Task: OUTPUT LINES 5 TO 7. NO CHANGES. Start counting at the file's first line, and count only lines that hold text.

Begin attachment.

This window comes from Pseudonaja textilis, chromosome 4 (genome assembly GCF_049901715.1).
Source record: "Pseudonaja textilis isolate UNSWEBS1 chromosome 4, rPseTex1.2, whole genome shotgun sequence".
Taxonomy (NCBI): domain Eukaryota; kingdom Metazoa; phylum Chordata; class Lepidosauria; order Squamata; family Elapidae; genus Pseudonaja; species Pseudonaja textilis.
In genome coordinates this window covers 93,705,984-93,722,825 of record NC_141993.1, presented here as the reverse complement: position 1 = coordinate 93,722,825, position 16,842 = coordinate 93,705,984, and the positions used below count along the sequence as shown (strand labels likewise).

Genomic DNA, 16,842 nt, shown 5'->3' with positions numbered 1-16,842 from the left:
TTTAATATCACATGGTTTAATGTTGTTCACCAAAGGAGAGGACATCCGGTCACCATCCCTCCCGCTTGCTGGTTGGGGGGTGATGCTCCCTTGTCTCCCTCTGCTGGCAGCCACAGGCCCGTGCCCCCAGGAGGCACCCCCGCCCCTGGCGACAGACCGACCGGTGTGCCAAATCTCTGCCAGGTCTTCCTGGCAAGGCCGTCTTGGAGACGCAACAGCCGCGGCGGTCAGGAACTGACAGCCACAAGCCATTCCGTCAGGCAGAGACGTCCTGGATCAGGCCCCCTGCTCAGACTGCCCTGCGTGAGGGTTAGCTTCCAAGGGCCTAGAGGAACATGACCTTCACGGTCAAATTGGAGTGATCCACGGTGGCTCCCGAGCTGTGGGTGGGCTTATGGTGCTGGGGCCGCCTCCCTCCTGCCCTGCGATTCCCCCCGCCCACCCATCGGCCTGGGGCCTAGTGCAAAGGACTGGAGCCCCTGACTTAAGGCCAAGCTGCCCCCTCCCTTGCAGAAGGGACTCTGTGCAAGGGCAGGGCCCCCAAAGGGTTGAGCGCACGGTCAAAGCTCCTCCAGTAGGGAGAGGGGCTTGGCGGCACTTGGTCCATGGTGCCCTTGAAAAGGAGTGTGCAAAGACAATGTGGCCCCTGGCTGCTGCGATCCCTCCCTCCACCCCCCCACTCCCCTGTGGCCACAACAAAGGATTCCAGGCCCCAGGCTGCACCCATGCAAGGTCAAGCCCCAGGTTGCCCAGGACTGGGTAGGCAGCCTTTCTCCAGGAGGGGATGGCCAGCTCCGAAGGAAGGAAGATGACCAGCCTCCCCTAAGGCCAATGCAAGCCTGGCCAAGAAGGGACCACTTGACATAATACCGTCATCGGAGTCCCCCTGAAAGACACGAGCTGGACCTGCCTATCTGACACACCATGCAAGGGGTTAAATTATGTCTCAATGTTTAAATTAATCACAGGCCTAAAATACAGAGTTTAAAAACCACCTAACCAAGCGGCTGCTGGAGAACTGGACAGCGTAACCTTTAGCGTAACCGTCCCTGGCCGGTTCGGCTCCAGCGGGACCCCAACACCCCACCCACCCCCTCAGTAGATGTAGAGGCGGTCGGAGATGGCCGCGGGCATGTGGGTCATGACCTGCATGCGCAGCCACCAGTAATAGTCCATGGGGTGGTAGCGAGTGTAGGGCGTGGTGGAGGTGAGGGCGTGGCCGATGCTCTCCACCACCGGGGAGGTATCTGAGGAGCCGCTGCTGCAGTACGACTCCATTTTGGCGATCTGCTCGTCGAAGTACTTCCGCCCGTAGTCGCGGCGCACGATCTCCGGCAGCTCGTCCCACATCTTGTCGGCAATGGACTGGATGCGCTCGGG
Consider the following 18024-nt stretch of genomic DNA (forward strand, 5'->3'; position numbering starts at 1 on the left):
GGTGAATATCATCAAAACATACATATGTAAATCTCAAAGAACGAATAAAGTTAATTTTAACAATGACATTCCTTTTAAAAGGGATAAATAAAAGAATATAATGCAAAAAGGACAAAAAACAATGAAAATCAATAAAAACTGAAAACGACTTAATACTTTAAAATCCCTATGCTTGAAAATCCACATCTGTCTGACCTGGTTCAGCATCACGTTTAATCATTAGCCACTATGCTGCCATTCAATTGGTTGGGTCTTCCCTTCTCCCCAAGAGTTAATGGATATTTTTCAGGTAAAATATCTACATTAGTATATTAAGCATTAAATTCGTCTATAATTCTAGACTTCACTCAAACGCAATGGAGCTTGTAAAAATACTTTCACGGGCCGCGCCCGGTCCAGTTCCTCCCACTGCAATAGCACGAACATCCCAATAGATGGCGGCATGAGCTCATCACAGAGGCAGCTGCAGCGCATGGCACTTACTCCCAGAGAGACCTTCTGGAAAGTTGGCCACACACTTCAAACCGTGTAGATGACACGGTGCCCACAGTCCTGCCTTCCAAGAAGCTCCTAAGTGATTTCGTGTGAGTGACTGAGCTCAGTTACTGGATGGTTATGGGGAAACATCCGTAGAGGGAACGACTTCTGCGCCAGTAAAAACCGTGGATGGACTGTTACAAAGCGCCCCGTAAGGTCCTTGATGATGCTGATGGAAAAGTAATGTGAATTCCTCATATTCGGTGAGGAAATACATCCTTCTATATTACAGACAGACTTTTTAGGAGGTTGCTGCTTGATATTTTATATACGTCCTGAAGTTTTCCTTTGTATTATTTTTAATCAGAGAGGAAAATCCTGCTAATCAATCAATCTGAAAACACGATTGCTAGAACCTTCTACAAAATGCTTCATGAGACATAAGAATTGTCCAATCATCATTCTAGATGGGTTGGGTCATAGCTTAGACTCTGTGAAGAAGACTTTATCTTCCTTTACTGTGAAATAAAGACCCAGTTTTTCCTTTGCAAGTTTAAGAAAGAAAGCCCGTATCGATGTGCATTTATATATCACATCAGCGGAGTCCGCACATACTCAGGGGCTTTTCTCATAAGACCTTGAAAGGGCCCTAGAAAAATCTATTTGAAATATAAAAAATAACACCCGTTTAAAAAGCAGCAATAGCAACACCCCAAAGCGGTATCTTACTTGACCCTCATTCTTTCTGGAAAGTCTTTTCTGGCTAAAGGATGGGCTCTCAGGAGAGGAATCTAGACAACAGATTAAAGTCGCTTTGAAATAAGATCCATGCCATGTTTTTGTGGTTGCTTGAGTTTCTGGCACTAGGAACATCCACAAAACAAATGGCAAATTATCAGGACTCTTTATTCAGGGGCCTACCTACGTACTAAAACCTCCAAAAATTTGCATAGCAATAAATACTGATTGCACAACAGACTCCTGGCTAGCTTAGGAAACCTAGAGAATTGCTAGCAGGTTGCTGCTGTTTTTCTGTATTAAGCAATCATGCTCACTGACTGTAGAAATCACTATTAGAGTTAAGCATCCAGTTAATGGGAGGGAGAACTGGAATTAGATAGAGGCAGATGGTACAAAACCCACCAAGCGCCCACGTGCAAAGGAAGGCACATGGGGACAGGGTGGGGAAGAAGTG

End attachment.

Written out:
Genomic DNA, 16,842 nt, shown 5'->3' with positions numbered 1-16,842 from the left:
TTTAATATCACATGGTTTAATGTTGTTCACCAAAGGAGAGGACATCCGGTCACCATCCCTCCCGCTTGCTGGTTGGGGGGTGATGCTCCCTTGTCTCCCTCTGCTGGCAGCCACAGGCCCGTGCCCCCAGGAGGCACCCCCGCCCCTGGCGACAGACCGACCGGTGTGCCAAATCTCTGCCAGGTCTTCCTGGCAAGGCCGTCTTGGAGACGCAACAGCCGCGGCGGTCAGGAACTGACAGCCACAAGCCATTCCGTCAGGCAGAGACGTCCTGGATCAGGCCCCCTGCTCAGACTGCCCTGCGTGAGGGTTAGCTTCCAAGGGCCTAGAGGAACATGACCTTCACGGTCAAATTGGAGTGATCCACGGTGGCTCCCGAGCTGTGGGTGGGCTTATGGTGCTGGGGCCGCCTCCCTCCTGCCCTGCGATTCCCCCCGCCCACCCATCGGCCTGGGGCCTAGTGCAAAGGACTGGAGCCCCTGACTTAAGGCCAAGCTGCCCCCTCCCTTGCAGAAGGGACTCTGTGCAAGGGCAGGGCCCCCAAAGGGTTGAGCGCACGGTCAAAGCTCCTCCAGTAGGGAGAGGGGCTTGGCGGCACTTGGTCCATGGTGCCCTTGAAAAGGAGTGTGCAAAGACAATGTGGCCCCTGGCTGCTGCGATCCCTCCCTCCACCCCCCCACTCCCCTGTGGCCACAACAAAGGATTCCAGGCCCCAGGCTGCACCCATGCAAGGTCAAGCCCCAGGTTGCCCAGGACTGGGTAGGCAGCCTTTCTCCAGGAGGGGATGGCCAGCTCCGAAGGAAGGAAGATGACCAGCCTCCCCTAAGGCCAATGCAAGCCTGGCCAAGAAGGGACCACTTGACATAATACCGTCATCGGAGTCCCCCTGAAAGACACGAGCTGGACCTGCCTATCTGACACACCATGCAAGGGGTTAAATTATGTCTCAATGTTTAAATTAATCACAGGCCTAAAATACAGAGTTTAAAAACCACCTAACCAAGCGGCTGCTGGAGAACTGGACAGCGTAACCTTTAGCGTAACCGTCCCTGGCCGGTTCGGCTCCAGCGGGACCCCAACACCCCACCCACCCCCTCAGTAGATGTAGAGGCGGTCGGAGATGGCCGCGGGCATGTGGGTCATGACCTGCATGCGCAGCCACCAGTAATAGTCCATGGGGTGGTAGCGAGTGTAGGGCGTGGTGGAGGTGAGGGCGTGGCCGATGCTCTCCACCACCGGGGAGGTATCTGAGGAGCCGCTGCTGCAGTACGACTCCATTTTGGCGATCTGCTCGTCGAAGTACTTCCGCCCGTAGTCGCGGCGCACGATCTCCGGCAGCTCGTCCCACATCTTGTCGGCAATGGACTGGATGCGCTCGGG
Consider the following 18024-nt stretch of genomic DNA (forward strand, 5'->3'; position numbering starts at 1 on the left):